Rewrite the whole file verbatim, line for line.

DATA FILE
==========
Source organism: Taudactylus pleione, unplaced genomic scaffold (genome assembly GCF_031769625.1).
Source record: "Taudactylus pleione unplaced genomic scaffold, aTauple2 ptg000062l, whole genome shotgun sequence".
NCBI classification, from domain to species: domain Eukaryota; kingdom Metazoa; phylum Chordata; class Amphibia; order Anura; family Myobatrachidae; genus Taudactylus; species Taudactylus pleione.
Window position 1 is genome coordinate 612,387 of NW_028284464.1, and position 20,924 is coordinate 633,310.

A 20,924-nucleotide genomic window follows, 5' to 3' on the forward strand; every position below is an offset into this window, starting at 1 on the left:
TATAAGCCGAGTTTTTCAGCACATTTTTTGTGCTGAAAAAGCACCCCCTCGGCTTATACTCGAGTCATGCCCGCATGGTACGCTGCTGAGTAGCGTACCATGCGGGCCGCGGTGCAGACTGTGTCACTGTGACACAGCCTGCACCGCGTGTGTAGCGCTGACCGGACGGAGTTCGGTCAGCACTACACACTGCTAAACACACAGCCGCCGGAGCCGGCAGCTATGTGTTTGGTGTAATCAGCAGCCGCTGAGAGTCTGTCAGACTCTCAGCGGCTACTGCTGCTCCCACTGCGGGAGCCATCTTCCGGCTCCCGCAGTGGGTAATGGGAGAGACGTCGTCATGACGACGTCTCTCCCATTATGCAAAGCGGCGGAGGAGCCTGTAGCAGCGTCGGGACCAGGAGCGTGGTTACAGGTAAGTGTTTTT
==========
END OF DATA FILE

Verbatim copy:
Source organism: Taudactylus pleione, unplaced genomic scaffold (genome assembly GCF_031769625.1).
Source record: "Taudactylus pleione unplaced genomic scaffold, aTauple2 ptg000062l, whole genome shotgun sequence".
NCBI classification, from domain to species: domain Eukaryota; kingdom Metazoa; phylum Chordata; class Amphibia; order Anura; family Myobatrachidae; genus Taudactylus; species Taudactylus pleione.
Window position 1 is genome coordinate 612,387 of NW_028284464.1, and position 20,924 is coordinate 633,310.

A 20,924-nucleotide genomic window follows, 5' to 3' on the forward strand; every position below is an offset into this window, starting at 1 on the left:
TATAAGCCGAGTTTTTCAGCACATTTTTTGTGCTGAAAAAGCACCCCCTCGGCTTATACTCGAGTCATGCCCGCATGGTACGCTGCTGAGTAGCGTACCATGCGGGCCGCGGTGCAGACTGTGTCACTGTGACACAGCCTGCACCGCGTGTGTAGCGCTGACCGGACGGAGTTCGGTCAGCACTACACACTGCTAAACACACAGCCGCCGGAGCCGGCAGCTATGTGTTTGGTGTAATCAGCAGCCGCTGAGAGTCTGTCAGACTCTCAGCGGCTACTGCTGCTCCCACTGCGGGAGCCATCTTCCGGCTCCCGCAGTGGGTAATGGGAGAGACGTCGTCATGACGACGTCTCTCCCATTATGCAAAGCGGCGGAGGAGCCTGTAGCAGCGTCGGGACCAGGAGCGTGGTTACAGGTAAGTGTTTTT